Graduation 2017

Rio Rancho Seniors Step Out Into The Future
Posted on 05/26/2017
RRHS graduationMore than 1,050 newly-minted graduates now are the proud holders of a Rio Rancho Public Schools high school diploma.  They join more than 10,000 others who have gone before them and are now pursuing college and successful careers.  Rio Rancho alumni can be found in all walks of life, and several now are teachers themselves in Rio Rancho schools. 

What lies before the Class of 2017?  As the cliché says, the sky's the limit!


RRHS Sal and ValRio Rancho High
"Life is a joke," Valedictorian and National Merit Scholar Molly Klein (at right in the photo) told 507 classmates and a full house at the Santa Ana Star Center.  She went on to explain that some of life's most satisfying moments come from the totally unexpected.  The commencement address, by tradition delivered by a teacher chosen by the graduating seniors, was this year given by a "master of disaster:" Peter Savinelli, who teaches earth and space science and a class on natural disasters.  He noted that success often is born out of failure, citing Thomas Edison and Steve Jobs as individuals who -- as Ms. Klein put it in her speech -- made limeade from lemons.  Other student speakers included Salutatorian Sarah Smith (at left in the photo), Student Body President Andrew Armijo, and Class of 2017 President Aimee Bonneau. 

CHS graduationV. Sue Cleveland High
Cleveland High's student speakers focused on a theme that ran through all four high schools' ceremonies: the importance of kindness and service.  Cleveland student body president Joe Abeyta noted that many of the people who have impacted his life the most are far from millionaires, saying that the importance of what graduates do with their lives will depend less on the number of digits in their paychecks than the number of lives they touch.  Abeyta and his fellow speakers -- Valedictorian Hayley Smith, Salutatorian Sarah Snippen, and senior class president Amanda Eggen -- all thanked parents, family members, friends, and teachers for their support on the road to graduation.  This year's commencement speaker, chosen by the senior class, was anatomy and physiology teacher Shalonda Davis. 

RRCA graduatesRio Rancho Cyber Academy
The intimate Rio Rancho Cyber Academy ceremony at the RRHS Performing Arts Center features one of the graduation season's most emotional ceremonies, the "Stole of Gratitude."  After crossing the stage to accept their diplomas, the 15 graduates went into the audience to present their stoles to a family member, friend, or teacher who has especially impacted their lives.  Valedictorian Stephen Danos, who will pursue a nuclear engineering degree at UNM, celebrated the small-school atmosphere at the Cyber Academy, saying that his classmates were much better able to retain their strong, independent identities than might have been the case at a larger high school.  Other speakers included Salutatorian Breanna Rouse, class president Ashlee Engle, and faculty speaker Patty Wormington.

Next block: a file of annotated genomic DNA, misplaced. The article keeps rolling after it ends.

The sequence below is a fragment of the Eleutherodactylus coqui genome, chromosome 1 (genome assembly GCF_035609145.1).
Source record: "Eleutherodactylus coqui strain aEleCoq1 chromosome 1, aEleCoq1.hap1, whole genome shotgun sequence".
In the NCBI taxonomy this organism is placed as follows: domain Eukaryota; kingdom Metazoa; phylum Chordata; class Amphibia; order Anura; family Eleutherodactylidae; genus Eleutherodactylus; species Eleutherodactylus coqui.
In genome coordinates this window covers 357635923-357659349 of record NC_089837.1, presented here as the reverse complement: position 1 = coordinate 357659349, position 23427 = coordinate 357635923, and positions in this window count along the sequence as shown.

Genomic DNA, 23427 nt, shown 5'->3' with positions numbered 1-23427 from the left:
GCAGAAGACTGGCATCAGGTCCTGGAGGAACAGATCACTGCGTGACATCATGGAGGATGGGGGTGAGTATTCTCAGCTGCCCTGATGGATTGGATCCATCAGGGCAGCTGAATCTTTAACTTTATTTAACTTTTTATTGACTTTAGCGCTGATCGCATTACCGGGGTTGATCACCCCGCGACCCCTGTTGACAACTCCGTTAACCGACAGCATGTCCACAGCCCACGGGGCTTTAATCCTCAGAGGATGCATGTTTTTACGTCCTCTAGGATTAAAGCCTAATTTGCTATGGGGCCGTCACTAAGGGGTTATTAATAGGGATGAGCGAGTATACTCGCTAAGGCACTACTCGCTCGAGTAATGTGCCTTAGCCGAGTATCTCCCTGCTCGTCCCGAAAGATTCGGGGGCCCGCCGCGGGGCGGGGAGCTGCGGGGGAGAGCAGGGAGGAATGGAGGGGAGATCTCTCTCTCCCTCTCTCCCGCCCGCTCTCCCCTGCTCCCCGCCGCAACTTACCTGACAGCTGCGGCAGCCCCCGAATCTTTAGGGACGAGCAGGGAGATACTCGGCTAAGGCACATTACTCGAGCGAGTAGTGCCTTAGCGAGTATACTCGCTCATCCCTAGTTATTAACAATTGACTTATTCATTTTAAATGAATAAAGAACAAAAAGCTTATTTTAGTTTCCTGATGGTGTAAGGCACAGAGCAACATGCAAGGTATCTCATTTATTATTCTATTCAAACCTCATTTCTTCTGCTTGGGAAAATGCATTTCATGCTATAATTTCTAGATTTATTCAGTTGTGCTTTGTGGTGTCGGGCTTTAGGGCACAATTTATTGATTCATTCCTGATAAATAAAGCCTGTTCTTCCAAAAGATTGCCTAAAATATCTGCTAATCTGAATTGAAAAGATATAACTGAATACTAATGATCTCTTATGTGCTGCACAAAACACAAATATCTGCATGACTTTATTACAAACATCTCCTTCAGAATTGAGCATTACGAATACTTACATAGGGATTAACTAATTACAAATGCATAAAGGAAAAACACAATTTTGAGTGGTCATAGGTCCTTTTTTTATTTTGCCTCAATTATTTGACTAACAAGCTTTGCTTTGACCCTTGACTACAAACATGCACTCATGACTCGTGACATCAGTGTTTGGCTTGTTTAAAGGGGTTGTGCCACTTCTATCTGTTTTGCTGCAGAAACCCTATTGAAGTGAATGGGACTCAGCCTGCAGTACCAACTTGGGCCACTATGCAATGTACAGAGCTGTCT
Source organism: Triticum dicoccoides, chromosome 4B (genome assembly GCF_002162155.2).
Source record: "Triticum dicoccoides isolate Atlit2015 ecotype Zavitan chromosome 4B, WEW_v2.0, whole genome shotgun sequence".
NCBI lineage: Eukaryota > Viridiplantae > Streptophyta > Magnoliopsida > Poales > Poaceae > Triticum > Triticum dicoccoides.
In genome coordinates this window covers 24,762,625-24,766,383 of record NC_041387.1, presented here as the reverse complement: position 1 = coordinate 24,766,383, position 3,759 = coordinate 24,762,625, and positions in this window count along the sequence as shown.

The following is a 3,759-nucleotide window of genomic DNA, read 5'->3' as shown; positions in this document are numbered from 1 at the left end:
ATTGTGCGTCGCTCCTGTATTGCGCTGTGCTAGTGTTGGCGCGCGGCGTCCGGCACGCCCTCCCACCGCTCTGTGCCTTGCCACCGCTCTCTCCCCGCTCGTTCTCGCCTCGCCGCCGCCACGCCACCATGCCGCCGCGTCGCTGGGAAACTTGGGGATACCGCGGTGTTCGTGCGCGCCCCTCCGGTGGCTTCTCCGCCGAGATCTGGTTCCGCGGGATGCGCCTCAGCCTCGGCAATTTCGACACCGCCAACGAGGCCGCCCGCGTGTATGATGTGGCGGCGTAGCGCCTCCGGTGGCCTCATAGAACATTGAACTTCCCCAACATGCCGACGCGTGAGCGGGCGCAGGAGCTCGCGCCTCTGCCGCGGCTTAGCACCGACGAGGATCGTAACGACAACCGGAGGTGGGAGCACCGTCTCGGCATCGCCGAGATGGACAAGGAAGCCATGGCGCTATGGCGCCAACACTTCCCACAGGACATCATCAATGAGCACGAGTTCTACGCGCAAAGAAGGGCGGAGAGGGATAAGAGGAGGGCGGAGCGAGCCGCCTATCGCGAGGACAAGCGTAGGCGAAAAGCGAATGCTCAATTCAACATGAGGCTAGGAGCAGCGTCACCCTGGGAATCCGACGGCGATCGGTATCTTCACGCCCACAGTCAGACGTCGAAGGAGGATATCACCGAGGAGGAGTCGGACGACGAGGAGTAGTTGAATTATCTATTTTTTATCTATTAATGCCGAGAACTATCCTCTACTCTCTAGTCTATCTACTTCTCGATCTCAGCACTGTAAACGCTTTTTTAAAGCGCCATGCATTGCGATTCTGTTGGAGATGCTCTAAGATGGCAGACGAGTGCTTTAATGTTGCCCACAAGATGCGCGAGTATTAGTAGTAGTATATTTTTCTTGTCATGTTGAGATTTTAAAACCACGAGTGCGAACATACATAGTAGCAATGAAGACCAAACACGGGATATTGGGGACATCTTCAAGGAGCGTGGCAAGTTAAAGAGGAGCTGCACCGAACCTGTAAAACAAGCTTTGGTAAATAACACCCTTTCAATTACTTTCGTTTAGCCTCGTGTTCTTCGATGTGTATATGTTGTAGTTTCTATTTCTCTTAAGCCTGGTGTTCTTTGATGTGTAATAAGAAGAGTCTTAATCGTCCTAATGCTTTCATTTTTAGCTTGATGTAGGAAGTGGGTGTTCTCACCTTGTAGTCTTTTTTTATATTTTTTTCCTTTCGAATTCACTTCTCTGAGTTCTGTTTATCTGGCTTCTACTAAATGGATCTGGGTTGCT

Independence High 
IHS graduation"We made it!" is a theme at all graduation ceremonies, but this is especially true at Independence High, where many students overcome extraordinary academic and personal obstacles to earn a diploma.  Lianna Garza, one of the school's six academic honorees, challenged her classmates to be the next generation of leaders for their families and communities. She read a poem which described graduation as "a time for looking forward, a time to set new goals, to dream new dreams, to try your wings and see what lies beyond."  Other academic honorees include Autumn Jones, Janesis Loretto, Jada Mendez-Scott, Selena Rivera and Brianna Vargas-DeAcosta.  The commencement speech at IHS by tradition is delivered by an IHS alumnus.  This year Nicole Henry, who is now working in the legal field, demonstrated that Independence's graduates find success in college and career. 

Dr. Sue ClevelandDr.
Sue Cleveland, superintendent of schools, spoke at all four ceremonies, urging students to cultivate the "marigolds" in their lives.  Marigolds, she said, are plants that nourish and support everything else that grows around them, whereas walnut trees poison other plants growing nearby.  She encouraged graduates to value privacy and civility in their lives, and to become "marigolds" for their family, friends, and future colleagues while banishing the "walnut trees" that might drag them down.
 

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